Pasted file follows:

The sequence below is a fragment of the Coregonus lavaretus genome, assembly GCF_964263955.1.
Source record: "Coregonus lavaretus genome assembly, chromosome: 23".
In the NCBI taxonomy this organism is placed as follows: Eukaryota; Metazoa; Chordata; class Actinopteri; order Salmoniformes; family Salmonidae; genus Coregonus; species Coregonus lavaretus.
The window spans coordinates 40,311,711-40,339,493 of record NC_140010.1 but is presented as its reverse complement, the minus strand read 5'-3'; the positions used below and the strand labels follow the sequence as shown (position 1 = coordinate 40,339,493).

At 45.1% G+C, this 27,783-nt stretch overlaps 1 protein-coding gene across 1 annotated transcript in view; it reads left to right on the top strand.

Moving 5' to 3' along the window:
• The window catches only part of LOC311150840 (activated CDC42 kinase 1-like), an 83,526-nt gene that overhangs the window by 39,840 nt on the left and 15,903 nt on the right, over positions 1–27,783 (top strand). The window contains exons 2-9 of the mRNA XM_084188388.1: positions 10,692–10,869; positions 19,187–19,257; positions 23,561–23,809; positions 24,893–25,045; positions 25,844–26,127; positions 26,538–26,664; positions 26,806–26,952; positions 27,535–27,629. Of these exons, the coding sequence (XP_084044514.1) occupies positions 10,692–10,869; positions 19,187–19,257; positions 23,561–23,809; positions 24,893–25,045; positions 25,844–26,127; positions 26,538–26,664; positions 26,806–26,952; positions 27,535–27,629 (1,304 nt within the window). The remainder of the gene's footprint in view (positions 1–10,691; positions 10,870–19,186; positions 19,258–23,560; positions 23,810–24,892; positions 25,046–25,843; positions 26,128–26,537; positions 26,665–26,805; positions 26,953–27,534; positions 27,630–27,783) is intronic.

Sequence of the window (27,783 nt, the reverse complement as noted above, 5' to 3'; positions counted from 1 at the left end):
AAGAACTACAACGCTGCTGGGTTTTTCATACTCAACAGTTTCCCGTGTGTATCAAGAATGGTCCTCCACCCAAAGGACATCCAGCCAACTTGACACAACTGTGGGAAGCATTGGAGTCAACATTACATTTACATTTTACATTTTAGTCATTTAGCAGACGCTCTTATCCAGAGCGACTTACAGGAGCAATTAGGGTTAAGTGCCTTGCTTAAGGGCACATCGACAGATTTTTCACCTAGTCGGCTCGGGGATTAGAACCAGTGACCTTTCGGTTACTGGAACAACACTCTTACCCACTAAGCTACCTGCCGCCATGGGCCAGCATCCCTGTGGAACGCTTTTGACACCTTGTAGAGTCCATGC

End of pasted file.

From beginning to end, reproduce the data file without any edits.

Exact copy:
The sequence below is a fragment of the Coregonus lavaretus genome, assembly GCF_964263955.1.
Source record: "Coregonus lavaretus genome assembly, chromosome: 23".
In the NCBI taxonomy this organism is placed as follows: Eukaryota; Metazoa; Chordata; class Actinopteri; order Salmoniformes; family Salmonidae; genus Coregonus; species Coregonus lavaretus.
The window spans coordinates 40,311,711-40,339,493 of record NC_140010.1 but is presented as its reverse complement, the minus strand read 5'-3'; the positions used below and the strand labels follow the sequence as shown (position 1 = coordinate 40,339,493).

At 45.1% G+C, this 27,783-nt stretch overlaps 1 protein-coding gene across 1 annotated transcript in view; it reads left to right on the top strand.

Moving 5' to 3' along the window:
• The window catches only part of LOC311150840 (activated CDC42 kinase 1-like), an 83,526-nt gene that overhangs the window by 39,840 nt on the left and 15,903 nt on the right, over positions 1–27,783 (top strand). The window contains exons 2-9 of the mRNA XM_084188388.1: positions 10,692–10,869; positions 19,187–19,257; positions 23,561–23,809; positions 24,893–25,045; positions 25,844–26,127; positions 26,538–26,664; positions 26,806–26,952; positions 27,535–27,629. Of these exons, the coding sequence (XP_084044514.1) occupies positions 10,692–10,869; positions 19,187–19,257; positions 23,561–23,809; positions 24,893–25,045; positions 25,844–26,127; positions 26,538–26,664; positions 26,806–26,952; positions 27,535–27,629 (1,304 nt within the window). The remainder of the gene's footprint in view (positions 1–10,691; positions 10,870–19,186; positions 19,258–23,560; positions 23,810–24,892; positions 25,046–25,843; positions 26,128–26,537; positions 26,665–26,805; positions 26,953–27,534; positions 27,630–27,783) is intronic.

Sequence of the window (27,783 nt, the reverse complement as noted above, 5' to 3'; positions counted from 1 at the left end):
AAGAACTACAACGCTGCTGGGTTTTTCATACTCAACAGTTTCCCGTGTGTATCAAGAATGGTCCTCCACCCAAAGGACATCCAGCCAACTTGACACAACTGTGGGAAGCATTGGAGTCAACATTACATTTACATTTTACATTTTAGTCATTTAGCAGACGCTCTTATCCAGAGCGACTTACAGGAGCAATTAGGGTTAAGTGCCTTGCTTAAGGGCACATCGACAGATTTTTCACCTAGTCGGCTCGGGGATTAGAACCAGTGACCTTTCGGTTACTGGAACAACACTCTTACCCACTAAGCTACCTGCCGCCATGGGCCAGCATCCCTGTGGAACGCTTTTGACACCTTGTAGAGTCCATGC